how iphones screen is better than that of an androids ?

maneyrocks

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if iPhone 7plus' 1080p screen has lesser PPI than a 1080p android screen, then how come it supports 1440p youtube video, but androids max out on 1080p?
 

Gam3r01

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I dont know exactly what you are comparing, but android is just an OS, not an indication of every phone.
Take a look at the V40 for example:
6.4-inch OLED FullVision display
538ppi
3,120 x 1,440 resolution
Corning Gorilla Glass 5
19.5:9 aspect ratio
HDR10-capable
https://www.androidauthority.com/lg-v40-specs-901187/
 
software differences I guess.
Doesn't matter since even though you say it's letting you pick the 1440p option in a YouTube video, you're not seeing 1440p, you're only seeing 1080p.
So unless you're saying that you have personally seen the difference of quality on both devices, it's a mute point.

The reason you don't get an option for a resolution higher than what your phone's display is capable of is simply because it's resolution your phone's screen isn't capable of truly displaying. And the YouTube app intelligently recognizes this and disables the option since, because you won't see any visual difference, you'd just be wasting bandwidth and/or mobile data.

However, if you're saying you can actually see a night and day difference between the two where the iPhone looks better in terms of video detail and resolution even though it's a 1080p screen. Then this comes down to a something fairly simple.

There is no such thing as a comparison between Android and iPhone.

Since iPhone is a device and Android is an operating system. iPhone uses iOS. Everything else uses Android.

And since, unlike crapple with their iPhones, every other device uses Android which is open source, product component quality differs. While there can be two phones both with let's say 6"1080p displays, one of them could be regular old LCD and the other one AMOLED. The AMOLED is going to looks miles better than the LCD simply because the display technology is of a higher level.

So saying things like iPhone vs Android phone is like saying Mac vs PC. Cuz unlike a Mac where the hardware is what it is and there is no diversity in it, a PC is something most any company out there can produce, and they vary in terms of what parts they put into the PC to make it better or not.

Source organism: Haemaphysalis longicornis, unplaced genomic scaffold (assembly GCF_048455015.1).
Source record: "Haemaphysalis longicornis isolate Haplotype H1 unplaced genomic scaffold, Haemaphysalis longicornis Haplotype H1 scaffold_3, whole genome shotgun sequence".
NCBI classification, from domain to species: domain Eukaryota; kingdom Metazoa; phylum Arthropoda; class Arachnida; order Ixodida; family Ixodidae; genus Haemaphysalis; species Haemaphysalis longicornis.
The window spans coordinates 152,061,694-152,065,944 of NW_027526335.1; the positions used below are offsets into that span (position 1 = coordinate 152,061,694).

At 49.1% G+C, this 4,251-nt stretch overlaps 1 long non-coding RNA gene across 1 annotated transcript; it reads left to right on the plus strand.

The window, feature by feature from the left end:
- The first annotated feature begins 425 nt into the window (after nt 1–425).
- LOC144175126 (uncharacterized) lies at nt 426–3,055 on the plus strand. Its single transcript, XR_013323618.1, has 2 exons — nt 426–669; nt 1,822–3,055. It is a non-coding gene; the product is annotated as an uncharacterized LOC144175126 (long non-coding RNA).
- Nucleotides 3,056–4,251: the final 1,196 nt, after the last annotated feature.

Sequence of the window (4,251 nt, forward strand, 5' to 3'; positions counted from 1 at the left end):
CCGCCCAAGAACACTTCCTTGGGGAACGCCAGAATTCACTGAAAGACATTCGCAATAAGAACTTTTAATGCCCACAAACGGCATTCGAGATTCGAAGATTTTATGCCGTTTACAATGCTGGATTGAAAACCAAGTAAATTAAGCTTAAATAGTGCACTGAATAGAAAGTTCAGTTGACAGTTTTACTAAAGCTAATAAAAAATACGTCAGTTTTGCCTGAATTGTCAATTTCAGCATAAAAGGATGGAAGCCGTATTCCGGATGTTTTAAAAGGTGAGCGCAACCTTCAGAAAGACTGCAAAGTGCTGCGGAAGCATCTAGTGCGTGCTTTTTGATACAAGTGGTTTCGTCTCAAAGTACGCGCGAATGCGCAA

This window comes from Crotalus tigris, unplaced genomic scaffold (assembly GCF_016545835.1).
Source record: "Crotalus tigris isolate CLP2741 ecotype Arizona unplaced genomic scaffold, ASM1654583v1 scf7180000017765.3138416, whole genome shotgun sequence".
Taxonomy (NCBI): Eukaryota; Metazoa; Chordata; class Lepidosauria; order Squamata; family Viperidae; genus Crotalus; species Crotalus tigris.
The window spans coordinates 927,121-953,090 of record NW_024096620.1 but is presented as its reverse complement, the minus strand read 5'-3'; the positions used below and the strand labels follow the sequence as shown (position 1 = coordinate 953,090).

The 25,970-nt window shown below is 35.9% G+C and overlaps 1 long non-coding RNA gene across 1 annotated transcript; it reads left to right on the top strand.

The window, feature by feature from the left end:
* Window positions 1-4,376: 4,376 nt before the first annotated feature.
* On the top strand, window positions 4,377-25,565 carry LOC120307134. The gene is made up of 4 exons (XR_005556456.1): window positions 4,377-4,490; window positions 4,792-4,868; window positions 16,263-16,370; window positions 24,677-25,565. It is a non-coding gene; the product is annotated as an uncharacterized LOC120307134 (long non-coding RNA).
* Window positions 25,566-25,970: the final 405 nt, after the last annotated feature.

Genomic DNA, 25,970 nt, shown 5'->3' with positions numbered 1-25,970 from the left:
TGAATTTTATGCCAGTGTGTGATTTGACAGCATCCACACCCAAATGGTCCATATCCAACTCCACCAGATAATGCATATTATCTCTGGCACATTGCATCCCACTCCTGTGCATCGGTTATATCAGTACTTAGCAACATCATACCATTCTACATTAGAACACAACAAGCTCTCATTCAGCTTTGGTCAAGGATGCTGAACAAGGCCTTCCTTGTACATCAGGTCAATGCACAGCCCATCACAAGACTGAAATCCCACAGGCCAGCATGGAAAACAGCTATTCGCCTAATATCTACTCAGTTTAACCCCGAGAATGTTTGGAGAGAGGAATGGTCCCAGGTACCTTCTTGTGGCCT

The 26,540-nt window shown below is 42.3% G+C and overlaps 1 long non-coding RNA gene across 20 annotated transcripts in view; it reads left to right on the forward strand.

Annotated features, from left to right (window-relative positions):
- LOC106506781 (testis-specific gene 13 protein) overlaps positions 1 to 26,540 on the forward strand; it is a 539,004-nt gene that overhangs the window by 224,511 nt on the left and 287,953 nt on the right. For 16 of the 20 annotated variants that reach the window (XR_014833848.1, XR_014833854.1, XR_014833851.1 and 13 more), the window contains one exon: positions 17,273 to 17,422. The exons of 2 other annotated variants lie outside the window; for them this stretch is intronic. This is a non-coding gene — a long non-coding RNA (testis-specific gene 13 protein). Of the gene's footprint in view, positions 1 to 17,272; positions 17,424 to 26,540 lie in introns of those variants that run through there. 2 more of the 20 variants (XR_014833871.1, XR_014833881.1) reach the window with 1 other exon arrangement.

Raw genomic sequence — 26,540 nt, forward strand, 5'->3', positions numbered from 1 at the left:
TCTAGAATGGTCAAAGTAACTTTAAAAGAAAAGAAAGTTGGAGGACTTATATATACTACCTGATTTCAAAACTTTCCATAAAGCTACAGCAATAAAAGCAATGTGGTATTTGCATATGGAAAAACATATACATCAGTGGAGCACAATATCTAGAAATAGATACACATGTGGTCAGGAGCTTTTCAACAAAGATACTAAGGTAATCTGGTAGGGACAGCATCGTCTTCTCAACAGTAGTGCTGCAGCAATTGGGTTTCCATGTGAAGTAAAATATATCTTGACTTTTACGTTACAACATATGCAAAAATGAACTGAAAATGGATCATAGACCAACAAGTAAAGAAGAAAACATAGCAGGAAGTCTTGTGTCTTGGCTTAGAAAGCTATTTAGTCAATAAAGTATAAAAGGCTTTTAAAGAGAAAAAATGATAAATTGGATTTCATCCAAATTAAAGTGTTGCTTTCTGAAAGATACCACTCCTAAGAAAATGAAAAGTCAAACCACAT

Obviously a $300 budget laptop PC isn't going to be on the same level as a $1500 Mac Book.

But I digress, to summarize, in what way are you saying the screen of the iPhone 7 Plus is better than this no named Android device when they are the same resolution and the Android device has a smaller screen and thusly a higher PPI density?

Are you just assuming it's better simply because you can choose to playback 1440p quality when using the YouTube app made for crapple's mobile operating system? Or because you can actually see a real difference when looking at each device while playing back the same video on YouTube?
 
Apple only makes the processor on the iPhone. All the rest of the components are purchased from suppliers just like for Android phones. The screens in particular (the AMOLED ones on newer iPhones) are made by Samsung. So they're using the same screens as on Samsung phones. Well, maybe not the exact same screens, but manufactured at the same plants using the same technology.

Video decoding is done in hardware. It's a common enough function that every GPU made in the last 10+ years has hardware video decoders built into them. Obviously the GPUs in older devices cannot handle newer video codecs (particularly h.265 and 10-bit). And many Android phone manufacturers only put in as much GPU as needed. So for example, if your phone only has a 1080p screen, then there's no point putting in a GPU capable of decoding 1440p.

Apple makes both the processor (CPU/GPU) and OS. So to simplify things for their OS developers, they tend to use the same processor in all their devices, relegating older processors to lower-end devices instead of designing new lower-end processors. One of the dubious side-benefits of this is that your Apple device may be capable of decoding video that it is physically incapable of displaying.

Most of the default Android video playback apps rely completely on the GPU's hardware video decode. I dunno about the YouTube app, but several third party video playback apps let you (attempt to) decode the video in software on the CPU if the GPU's hardware is incapable of decoding it in real-time. If it exceeds the CPU's capability, it'll show up as stuttering and dropouts.
 

LordVile

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I would advise you not to pay attention to screen res on phones unless you’re looking at a phablet or VR because anything that is “retina” will be equal in terms of sharpness to a 1440 or 4K screen. On the other devices if it’s “retina” the same applies but you’re looking at higher than 1080p on android screens for the same sharpness.
 

maneyrocks

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actually a guy claimed that his iphone is better than my 200$ android phone by saying that his iphone can play 1440p video, which grabbed my notice as my android has 1080p screen with 5inch screen has higher resolution than his iphone then howcome he has 1440p option. and also can we really percieve 2k resolution which iphone users boast of?
 

maneyrocks

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point is can we perceive 1440p resolution that iphone boasts about in phones?
 

maneyrocks

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the question is , is 1440 p video a gimmick in iphone? or it just has more framerate than an android,?
 

LordVile

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“point is can we perceive 1440p resolution that iphone boasts about in phones?”

What? On the majority of current phones you can’t percive the difference between 1080p and 1440p unless you’re pressing your nose to the screen
 
I'll say it again and to also clarify what otgers have said.

Just because this guy can choose to stream the youtube video in 1440p doesnt mean his display can actually display it. Since the iPhone display is still 1080p, you will only see those pixels and not the pixels of 1440p.